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Dragon's Blood by Alopex
Chapter 2 : The Sea Princess
Rating: 15+Chapter Reviews: 2

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A/N: Written for slytherinchica08's Business or Pleasure Challenge. Because I am a procrastinator, I put off writing this until NaNoWriMo, and as such, let's just say the story could use some editing.

Disclaimer: I am eternally grateful to JK Rowling, the creator of Harry Potter, for allowing her fans to write fanfiction such as this story.

A cloaked figure walked cautiously through a seaport in South Hampton. Unauthorized persons weren’t supposed to be near any of the shipping containers, but no one seemed to pay any attention to the man. Even on sunny days with cranes clanking in the background and the noisy roar of boat engines, no one seemed to notice the oddly dressed people who occasionally made an appearance at the ship yard, but today was a miserable, drizzly day, and even normally sharp-eyed observers were less inclined to pay attention, preferring to huddle indoors where it was warm and dry.

Which is where he ought to be, Percy Weasley thought to himself. Not about to board some ship, a cruise ship, no less! He had tried to convince himself he was doing this for his job, but really, he hadn’t had a holiday since Audrey died, and as department head, he’d been able to give himself this assignment. He paused, leaning against a faded red shipping container, and adjusted the hood of his cloak, grateful for the water-repelling charms embedded in the fabric. He was having second thoughts about the whole thing, but it was a bit late now to re-assign the job.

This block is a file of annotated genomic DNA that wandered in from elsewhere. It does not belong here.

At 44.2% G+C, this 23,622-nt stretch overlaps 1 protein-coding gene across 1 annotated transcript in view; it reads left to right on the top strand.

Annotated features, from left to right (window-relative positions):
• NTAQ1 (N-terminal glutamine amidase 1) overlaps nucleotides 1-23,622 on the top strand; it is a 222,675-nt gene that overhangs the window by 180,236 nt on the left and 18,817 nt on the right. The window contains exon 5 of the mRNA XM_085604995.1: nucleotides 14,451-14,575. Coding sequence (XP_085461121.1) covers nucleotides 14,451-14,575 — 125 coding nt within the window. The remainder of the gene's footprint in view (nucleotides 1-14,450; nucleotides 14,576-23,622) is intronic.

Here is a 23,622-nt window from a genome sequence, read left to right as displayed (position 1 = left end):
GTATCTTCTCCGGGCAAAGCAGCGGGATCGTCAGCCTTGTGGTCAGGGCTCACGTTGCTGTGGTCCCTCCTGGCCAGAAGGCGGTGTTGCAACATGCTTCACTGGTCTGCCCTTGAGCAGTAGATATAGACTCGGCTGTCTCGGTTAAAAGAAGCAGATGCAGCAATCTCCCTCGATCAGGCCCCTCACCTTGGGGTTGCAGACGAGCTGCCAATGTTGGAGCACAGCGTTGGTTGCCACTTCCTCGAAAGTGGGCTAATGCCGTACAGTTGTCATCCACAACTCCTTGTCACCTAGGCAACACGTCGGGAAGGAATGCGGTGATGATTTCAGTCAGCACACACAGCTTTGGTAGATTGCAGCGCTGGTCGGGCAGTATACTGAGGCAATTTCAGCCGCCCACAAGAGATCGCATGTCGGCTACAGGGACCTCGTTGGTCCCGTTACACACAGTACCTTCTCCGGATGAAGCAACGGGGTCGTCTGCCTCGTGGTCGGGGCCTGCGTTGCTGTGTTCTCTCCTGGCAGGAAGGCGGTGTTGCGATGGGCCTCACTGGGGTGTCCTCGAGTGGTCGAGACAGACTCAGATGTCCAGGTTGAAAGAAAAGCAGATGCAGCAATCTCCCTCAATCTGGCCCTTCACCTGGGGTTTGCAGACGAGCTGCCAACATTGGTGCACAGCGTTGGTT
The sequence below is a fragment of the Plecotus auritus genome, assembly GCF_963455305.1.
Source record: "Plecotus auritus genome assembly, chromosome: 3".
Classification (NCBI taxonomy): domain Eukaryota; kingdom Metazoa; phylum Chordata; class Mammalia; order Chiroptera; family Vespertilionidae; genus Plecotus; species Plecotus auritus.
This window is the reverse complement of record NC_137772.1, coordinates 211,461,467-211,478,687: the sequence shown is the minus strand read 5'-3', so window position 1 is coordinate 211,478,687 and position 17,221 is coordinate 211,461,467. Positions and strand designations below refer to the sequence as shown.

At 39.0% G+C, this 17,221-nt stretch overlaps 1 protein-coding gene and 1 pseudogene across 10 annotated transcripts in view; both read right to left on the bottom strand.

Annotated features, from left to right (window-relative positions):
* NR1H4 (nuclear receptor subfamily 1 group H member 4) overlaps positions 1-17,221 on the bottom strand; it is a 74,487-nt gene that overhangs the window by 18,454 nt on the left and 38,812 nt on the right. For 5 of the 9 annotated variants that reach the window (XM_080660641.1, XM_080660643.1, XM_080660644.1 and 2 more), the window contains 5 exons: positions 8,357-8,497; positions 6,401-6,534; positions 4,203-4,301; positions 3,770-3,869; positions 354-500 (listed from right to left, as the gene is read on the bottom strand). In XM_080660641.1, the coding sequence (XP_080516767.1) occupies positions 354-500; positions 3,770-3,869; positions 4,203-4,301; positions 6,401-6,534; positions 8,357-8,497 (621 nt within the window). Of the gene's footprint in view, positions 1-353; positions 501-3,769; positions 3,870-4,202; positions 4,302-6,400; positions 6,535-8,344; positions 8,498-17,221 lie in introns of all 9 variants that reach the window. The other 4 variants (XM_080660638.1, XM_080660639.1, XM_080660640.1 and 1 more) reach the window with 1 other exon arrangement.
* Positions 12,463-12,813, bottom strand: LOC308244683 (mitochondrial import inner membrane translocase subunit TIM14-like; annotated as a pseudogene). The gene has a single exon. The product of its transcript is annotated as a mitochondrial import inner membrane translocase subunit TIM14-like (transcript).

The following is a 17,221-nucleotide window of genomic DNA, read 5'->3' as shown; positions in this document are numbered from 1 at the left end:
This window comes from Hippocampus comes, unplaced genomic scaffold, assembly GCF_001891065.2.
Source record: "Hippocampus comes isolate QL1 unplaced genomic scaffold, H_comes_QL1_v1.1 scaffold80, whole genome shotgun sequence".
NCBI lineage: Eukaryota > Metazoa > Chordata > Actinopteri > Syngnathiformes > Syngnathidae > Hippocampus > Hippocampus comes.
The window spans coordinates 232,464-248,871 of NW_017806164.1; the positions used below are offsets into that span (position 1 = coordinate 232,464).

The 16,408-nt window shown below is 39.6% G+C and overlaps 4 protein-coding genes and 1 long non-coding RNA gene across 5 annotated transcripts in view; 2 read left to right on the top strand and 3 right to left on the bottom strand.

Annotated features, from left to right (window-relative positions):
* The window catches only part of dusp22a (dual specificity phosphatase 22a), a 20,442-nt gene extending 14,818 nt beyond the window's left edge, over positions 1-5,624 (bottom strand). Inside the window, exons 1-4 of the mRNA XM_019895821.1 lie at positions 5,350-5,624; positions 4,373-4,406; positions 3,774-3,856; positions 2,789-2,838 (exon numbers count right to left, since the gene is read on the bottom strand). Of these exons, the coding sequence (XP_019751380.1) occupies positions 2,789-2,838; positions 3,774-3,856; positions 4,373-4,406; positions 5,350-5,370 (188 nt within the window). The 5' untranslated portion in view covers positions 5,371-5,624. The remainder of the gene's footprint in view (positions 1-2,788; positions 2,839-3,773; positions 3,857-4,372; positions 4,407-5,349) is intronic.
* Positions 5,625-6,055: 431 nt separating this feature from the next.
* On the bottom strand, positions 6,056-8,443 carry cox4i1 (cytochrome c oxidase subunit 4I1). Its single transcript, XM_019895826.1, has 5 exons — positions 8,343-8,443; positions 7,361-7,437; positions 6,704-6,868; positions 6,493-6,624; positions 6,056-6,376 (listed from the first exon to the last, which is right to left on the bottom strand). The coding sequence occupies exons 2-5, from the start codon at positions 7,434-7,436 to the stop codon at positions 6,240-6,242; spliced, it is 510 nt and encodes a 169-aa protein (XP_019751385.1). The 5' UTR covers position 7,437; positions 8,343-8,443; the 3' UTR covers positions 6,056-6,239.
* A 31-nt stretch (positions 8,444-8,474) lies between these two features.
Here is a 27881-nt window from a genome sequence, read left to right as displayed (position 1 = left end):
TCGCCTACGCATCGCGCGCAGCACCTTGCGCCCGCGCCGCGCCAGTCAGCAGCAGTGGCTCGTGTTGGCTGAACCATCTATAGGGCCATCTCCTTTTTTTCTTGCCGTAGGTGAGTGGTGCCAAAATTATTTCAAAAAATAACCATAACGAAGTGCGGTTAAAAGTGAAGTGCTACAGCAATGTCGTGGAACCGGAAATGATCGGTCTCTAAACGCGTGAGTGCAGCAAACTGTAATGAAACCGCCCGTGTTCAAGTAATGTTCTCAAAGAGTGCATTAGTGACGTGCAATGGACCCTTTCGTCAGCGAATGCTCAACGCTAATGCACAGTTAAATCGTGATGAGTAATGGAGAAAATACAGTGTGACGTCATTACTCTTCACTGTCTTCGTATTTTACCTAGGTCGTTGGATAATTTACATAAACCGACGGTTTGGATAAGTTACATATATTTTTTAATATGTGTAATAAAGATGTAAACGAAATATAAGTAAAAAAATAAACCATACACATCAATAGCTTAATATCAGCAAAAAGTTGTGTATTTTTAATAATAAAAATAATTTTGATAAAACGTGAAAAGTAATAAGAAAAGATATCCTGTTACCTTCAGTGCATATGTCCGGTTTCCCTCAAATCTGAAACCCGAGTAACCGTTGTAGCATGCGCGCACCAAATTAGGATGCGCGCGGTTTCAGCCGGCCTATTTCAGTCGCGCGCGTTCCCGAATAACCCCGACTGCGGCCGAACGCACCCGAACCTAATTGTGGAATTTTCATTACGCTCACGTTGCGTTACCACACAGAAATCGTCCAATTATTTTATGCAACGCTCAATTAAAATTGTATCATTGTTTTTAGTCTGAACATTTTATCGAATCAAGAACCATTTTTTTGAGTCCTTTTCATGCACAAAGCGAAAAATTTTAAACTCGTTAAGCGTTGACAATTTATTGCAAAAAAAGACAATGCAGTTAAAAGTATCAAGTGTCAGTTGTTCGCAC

If anyone with any familiarity with the place had been paying attention to him, they first might have noticed that the shipping container he was leaning against had been in the shipyard for decades, and despite the rust and faded paint, the container scarcely seemed to age. The next thing they would have noticed, if they were able to believe their own eyes, was the cloaked figure suddenly vanishing, as if he’d melted through the walls of the container. Of course, Percy hadn’t really melted . . . he had just been able to pass through, for to a wizard like him, the barrier wasn’t quite solid.

The weather on the other side of the barrier was just as bad. Percy stopped a moment to get his bearings and fish out a handkerchief. The noise from the Muggle area of the shipyard had faded. On this side, teams of wizards had wands out, levitating cargo rather than using those big, clanking metal contraptions.